Hmmmm. That surprises me even more because I spent some time in PA in high school ant the kids there were wild. All my city friends were like, "Oh, you're going out to the sticks. You'll be bored off your *ss with all the farm kids and the Amish."

In reality, There was a high school keg part EVERY weekend in the woods behind the house I was staying at. Even Amish kids showed up and got drunk. These were mainly kids 16 - 21 but there was always someone's little 12 year old brother or sister with a cup in their hand.

I always thought NYC kids were sober by comparison. We drank the occasional 40 ounce of malt liquor if we could get our hands on it but no keggers! ;-)


ABQConvict
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Old 10-12-2009, 12:11 PM
 
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Originally Posted by ABQConvict View Post
Hmmmm. That surprises me even more because I spent some time in PA in high school ant the kids there were wild. All my city friends were like, "Oh, you're going out to the sticks. You'll be bored off your *ss with all the farm kids and the Amish."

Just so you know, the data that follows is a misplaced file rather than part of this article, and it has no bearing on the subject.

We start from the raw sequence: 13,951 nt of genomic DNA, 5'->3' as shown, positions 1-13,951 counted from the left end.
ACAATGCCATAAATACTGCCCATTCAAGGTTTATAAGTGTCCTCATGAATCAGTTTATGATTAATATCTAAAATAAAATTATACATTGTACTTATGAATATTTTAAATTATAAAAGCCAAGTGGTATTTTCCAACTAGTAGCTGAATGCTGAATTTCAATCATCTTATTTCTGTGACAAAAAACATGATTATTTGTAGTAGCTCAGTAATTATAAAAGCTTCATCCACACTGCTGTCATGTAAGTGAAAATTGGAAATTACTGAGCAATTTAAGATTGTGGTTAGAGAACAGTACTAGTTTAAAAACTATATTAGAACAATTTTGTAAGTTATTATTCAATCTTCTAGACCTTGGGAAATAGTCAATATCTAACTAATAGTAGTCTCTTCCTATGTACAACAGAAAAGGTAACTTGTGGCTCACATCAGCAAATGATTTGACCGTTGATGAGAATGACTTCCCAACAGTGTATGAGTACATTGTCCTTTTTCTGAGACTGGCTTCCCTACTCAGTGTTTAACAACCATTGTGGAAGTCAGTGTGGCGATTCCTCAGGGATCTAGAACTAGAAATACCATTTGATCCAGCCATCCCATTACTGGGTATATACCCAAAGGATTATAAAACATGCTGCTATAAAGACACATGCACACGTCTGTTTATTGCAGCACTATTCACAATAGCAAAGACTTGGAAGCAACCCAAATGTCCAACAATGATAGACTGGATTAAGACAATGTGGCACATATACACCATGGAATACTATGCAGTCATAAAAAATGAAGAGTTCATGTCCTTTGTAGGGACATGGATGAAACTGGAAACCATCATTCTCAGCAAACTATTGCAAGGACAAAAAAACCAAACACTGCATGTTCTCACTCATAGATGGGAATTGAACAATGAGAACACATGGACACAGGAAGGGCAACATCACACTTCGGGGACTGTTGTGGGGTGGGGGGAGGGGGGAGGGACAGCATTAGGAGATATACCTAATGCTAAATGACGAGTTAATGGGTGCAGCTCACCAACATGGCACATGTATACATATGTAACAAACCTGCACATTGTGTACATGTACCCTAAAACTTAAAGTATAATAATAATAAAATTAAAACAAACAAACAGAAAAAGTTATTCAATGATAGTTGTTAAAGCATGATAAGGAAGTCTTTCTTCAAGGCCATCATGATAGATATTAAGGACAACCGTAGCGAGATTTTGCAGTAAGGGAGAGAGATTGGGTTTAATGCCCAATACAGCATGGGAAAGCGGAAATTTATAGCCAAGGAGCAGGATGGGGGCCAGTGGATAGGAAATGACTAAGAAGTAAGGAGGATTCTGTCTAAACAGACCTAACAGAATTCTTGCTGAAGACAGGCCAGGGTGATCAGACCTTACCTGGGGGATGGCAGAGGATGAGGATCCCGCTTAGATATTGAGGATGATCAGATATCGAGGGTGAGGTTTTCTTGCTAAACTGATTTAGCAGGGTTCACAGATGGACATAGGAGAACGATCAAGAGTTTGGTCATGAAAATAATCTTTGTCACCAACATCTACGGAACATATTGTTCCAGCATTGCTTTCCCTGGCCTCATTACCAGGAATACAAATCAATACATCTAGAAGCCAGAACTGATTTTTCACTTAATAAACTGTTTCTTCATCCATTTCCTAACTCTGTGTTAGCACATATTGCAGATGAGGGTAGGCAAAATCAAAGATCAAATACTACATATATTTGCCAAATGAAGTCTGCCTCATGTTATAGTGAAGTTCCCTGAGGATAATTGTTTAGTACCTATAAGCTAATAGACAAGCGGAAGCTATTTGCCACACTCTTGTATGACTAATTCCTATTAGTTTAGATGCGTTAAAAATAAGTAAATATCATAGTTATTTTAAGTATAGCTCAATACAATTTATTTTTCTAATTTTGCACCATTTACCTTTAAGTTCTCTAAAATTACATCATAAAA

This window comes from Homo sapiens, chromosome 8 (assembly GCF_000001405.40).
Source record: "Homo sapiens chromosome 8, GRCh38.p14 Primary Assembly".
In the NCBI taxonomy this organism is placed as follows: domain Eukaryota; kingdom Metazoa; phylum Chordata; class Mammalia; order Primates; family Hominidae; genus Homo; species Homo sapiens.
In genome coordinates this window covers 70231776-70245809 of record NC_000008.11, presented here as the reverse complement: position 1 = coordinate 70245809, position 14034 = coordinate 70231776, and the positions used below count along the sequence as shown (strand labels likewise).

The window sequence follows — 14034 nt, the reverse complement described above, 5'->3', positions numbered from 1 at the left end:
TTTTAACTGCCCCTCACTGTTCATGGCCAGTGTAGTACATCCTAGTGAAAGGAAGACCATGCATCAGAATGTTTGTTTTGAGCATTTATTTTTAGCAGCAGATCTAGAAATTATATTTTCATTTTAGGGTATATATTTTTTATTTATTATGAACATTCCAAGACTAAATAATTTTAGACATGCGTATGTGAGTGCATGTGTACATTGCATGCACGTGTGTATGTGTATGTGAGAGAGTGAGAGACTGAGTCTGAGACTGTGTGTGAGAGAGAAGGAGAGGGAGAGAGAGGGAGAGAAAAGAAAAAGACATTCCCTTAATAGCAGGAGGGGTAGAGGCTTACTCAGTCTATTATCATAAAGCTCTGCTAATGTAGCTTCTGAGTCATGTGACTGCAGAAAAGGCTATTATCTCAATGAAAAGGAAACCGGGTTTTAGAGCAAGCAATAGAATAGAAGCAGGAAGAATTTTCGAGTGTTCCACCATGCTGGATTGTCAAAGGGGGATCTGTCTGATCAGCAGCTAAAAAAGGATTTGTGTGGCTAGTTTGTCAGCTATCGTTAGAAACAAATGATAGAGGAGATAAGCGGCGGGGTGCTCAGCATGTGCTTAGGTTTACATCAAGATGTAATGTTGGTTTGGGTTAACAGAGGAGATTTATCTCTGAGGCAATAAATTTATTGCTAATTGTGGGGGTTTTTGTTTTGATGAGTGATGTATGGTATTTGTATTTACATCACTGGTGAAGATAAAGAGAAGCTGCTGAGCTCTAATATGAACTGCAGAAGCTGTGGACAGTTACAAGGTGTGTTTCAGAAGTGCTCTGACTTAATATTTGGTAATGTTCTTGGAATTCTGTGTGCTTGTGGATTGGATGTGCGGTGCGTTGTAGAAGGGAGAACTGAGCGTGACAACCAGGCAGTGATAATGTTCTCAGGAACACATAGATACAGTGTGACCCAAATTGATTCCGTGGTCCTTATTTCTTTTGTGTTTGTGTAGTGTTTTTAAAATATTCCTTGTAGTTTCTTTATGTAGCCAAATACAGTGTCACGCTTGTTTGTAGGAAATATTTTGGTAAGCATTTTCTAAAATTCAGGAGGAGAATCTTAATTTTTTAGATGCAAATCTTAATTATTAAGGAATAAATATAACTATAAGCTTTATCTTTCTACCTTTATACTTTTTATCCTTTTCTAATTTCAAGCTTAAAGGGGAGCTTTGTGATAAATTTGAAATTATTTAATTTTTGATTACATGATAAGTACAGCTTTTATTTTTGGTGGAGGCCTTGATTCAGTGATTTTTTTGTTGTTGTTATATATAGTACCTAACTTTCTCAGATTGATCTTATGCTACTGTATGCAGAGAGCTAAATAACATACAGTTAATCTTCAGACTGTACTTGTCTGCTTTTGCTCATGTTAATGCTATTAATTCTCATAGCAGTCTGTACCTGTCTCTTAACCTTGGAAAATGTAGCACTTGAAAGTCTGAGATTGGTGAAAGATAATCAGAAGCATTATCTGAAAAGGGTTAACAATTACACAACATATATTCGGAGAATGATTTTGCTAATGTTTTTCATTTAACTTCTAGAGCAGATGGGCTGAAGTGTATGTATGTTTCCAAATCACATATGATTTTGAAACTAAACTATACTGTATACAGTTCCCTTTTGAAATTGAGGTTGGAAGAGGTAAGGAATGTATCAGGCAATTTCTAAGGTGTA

In reality, There was a high school keg part EVERY weekend in the woods behind the house I was staying at. Even Amish kids showed up and got drunk. These were mainly kids 16 - 21 but there was always someone's little 12 year old brother or sister with a cup in their hand.

I always thought NYC kids were sober by comparison. We drank the occasional 40 ounce of malt liquor if we could get our hands on it but no keggers! ;-)


ABQConvict
Almost everything in his post surprised me. Amish kids are the wildest...I didn't know much about it until I saw the documentary Devil's Playground, which covered the topic of Rumspringa. It's rather disturbing.

Drinking was definitely a big part of teen culture when I was growing up. My high school carpool often drank beer on the way to school in the mornings. We all had fake IDs, and it was a big celebration when one of us finally turned 18 and could buy beer for everyone...but that was a few years ago.
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Old 10-12-2009, 12:17 PM
 
Location: Youngstown, Oh.
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I'm from the US, but it seems like the point of drinking in the US is to get drunk. While, in Europe, many drink for the pleasure of the drink itself.